Five US active-duty transgender troops on Wednesday sued President Donald Trump in a Washington federal court over Trump's tweets about a possible ban on transgender people from serving in the US military.
They are arguing that the president's related tweets have impinged on their constitutional rights, and, though there is no concrete new policy from the White House yet, they have already been harmed because they no longer have a reasonable expectation they can continue serving.
"The directive to reinstate a ban on open service by transgender people violates both the Equal Protection component of the Fifth Amendment and the Due Process Clause of the Fifth Amendment to the US Constitution," says a complaint filed by two LGBTQ groups on behalf of the five anonymous soldiers, listed only as Jane Doe 1, 2, 3, 4 and 5.
"The categorical exclusion of transgender people from military service lacks a rational basis, is arbitrary, and cannot be justified by sufficient federal interests," the complaint filed in the US District Court for the District of Columbia wrote.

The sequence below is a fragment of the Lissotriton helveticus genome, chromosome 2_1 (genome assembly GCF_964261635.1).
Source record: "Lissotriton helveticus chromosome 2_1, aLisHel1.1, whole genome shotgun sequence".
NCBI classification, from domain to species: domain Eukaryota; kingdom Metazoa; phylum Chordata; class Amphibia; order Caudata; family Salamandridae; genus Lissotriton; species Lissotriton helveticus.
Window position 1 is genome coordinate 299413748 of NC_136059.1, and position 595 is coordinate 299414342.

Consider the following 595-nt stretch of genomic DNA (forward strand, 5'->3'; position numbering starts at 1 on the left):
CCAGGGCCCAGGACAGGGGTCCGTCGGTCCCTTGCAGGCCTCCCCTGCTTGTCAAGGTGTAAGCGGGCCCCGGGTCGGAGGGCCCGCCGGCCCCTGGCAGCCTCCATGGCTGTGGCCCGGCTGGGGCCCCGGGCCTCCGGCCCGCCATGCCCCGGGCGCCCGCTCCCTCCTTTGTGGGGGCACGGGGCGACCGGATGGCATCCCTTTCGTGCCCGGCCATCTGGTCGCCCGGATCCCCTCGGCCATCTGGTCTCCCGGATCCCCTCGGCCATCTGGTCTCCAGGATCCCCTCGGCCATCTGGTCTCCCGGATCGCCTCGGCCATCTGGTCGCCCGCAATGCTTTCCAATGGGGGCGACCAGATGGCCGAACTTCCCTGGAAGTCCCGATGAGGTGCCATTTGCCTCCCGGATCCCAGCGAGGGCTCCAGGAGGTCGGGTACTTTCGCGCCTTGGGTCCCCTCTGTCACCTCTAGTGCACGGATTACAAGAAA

The five plaintiffs in the lawsuit have nearly 60 years of combined service, according to the groups, namely the National Center for Lesbian Rights and the GLBTQ Legal Advocates & Defenders.
Sarah Huckabee Sanders, a White House spokeswoman, said the White House "will work with the Department of Defense to lawfully implement the policy," but revealing no details about how or when such a policy would be released.
"As is with any ongoing litigation we cannot comment on it," she told BuzzFeed News in an email on Wednesday.
On July 26, Trump tweeted that the US military "will not accept or allow transgender individuals to serve in any capacity in the U.S. Military," claiming he had consulted with "generals and military experts" before making the decision.
"Our military must be focused on decisive and overwhelming victory and cannot be burdened with the tremendous medical costs and disruption that transgender in the military would entail. Thank you," he said in another tweet.
However, Pentagon so far hasn't promulgated such a ban. US Joint Chiefs of Staff Chairman Gen. Joseph Dunford said the next day that Pentagon would not change the current policy until the White House issued further "guidance."
The Williams Institute at the UCLA School of Law estimates there are more than 15,000 transgender troops in the US military. The RAND Corporation estimates there are between 1,320 and 6,630 transgender personnel in the active service and between 830 and 4,160 in the selected reserve.
According to a report released by the Palm Center on Wednesday, it would cost 960 million dollars for Pentagon to recruit and train replacements for the estimated 12,800 transgender troops serving in the US armed forces.